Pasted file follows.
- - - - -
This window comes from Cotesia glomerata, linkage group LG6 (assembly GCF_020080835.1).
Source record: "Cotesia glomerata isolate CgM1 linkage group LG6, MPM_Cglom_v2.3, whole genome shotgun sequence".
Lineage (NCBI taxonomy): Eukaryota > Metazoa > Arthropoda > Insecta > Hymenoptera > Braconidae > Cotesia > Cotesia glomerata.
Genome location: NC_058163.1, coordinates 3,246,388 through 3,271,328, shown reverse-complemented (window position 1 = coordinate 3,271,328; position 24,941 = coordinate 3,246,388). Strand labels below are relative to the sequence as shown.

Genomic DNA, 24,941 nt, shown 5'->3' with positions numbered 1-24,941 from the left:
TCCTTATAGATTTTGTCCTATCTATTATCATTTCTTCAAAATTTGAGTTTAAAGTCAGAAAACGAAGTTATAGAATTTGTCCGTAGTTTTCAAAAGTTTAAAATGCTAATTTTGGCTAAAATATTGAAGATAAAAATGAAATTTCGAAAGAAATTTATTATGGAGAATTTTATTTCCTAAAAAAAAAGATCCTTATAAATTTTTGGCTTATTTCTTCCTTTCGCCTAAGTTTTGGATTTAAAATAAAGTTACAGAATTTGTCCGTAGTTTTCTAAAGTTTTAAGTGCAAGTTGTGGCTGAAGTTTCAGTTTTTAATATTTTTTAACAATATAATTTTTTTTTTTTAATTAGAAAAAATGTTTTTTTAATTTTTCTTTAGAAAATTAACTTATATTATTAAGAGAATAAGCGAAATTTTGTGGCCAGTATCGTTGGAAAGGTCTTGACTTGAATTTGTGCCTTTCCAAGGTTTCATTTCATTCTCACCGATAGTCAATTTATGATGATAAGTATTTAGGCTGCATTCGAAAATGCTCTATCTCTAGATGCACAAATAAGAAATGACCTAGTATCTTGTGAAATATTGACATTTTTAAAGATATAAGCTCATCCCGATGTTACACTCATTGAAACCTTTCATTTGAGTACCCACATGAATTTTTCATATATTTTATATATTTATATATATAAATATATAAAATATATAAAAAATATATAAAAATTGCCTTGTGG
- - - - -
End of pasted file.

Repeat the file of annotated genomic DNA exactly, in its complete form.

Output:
This window comes from Cotesia glomerata, linkage group LG6 (assembly GCF_020080835.1).
Source record: "Cotesia glomerata isolate CgM1 linkage group LG6, MPM_Cglom_v2.3, whole genome shotgun sequence".
Lineage (NCBI taxonomy): Eukaryota > Metazoa > Arthropoda > Insecta > Hymenoptera > Braconidae > Cotesia > Cotesia glomerata.
Genome location: NC_058163.1, coordinates 3,246,388 through 3,271,328, shown reverse-complemented (window position 1 = coordinate 3,271,328; position 24,941 = coordinate 3,246,388). Strand labels below are relative to the sequence as shown.

Genomic DNA, 24,941 nt, shown 5'->3' with positions numbered 1-24,941 from the left:
TCCTTATAGATTTTGTCCTATCTATTATCATTTCTTCAAAATTTGAGTTTAAAGTCAGAAAACGAAGTTATAGAATTTGTCCGTAGTTTTCAAAAGTTTAAAATGCTAATTTTGGCTAAAATATTGAAGATAAAAATGAAATTTCGAAAGAAATTTATTATGGAGAATTTTATTTCCTAAAAAAAAAGATCCTTATAAATTTTTGGCTTATTTCTTCCTTTCGCCTAAGTTTTGGATTTAAAATAAAGTTACAGAATTTGTCCGTAGTTTTCTAAAGTTTTAAGTGCAAGTTGTGGCTGAAGTTTCAGTTTTTAATATTTTTTAACAATATAATTTTTTTTTTTTAATTAGAAAAAATGTTTTTTTAATTTTTCTTTAGAAAATTAACTTATATTATTAAGAGAATAAGCGAAATTTTGTGGCCAGTATCGTTGGAAAGGTCTTGACTTGAATTTGTGCCTTTCCAAGGTTTCATTTCATTCTCACCGATAGTCAATTTATGATGATAAGTATTTAGGCTGCATTCGAAAATGCTCTATCTCTAGATGCACAAATAAGAAATGACCTAGTATCTTGTGAAATATTGACATTTTTAAAGATATAAGCTCATCCCGATGTTACACTCATTGAAACCTTTCATTTGAGTACCCACATGAATTTTTCATATATTTTATATATTTATATATATAAATATATAAAATATATAAAAAATATATAAAAATTGCCTTGTGG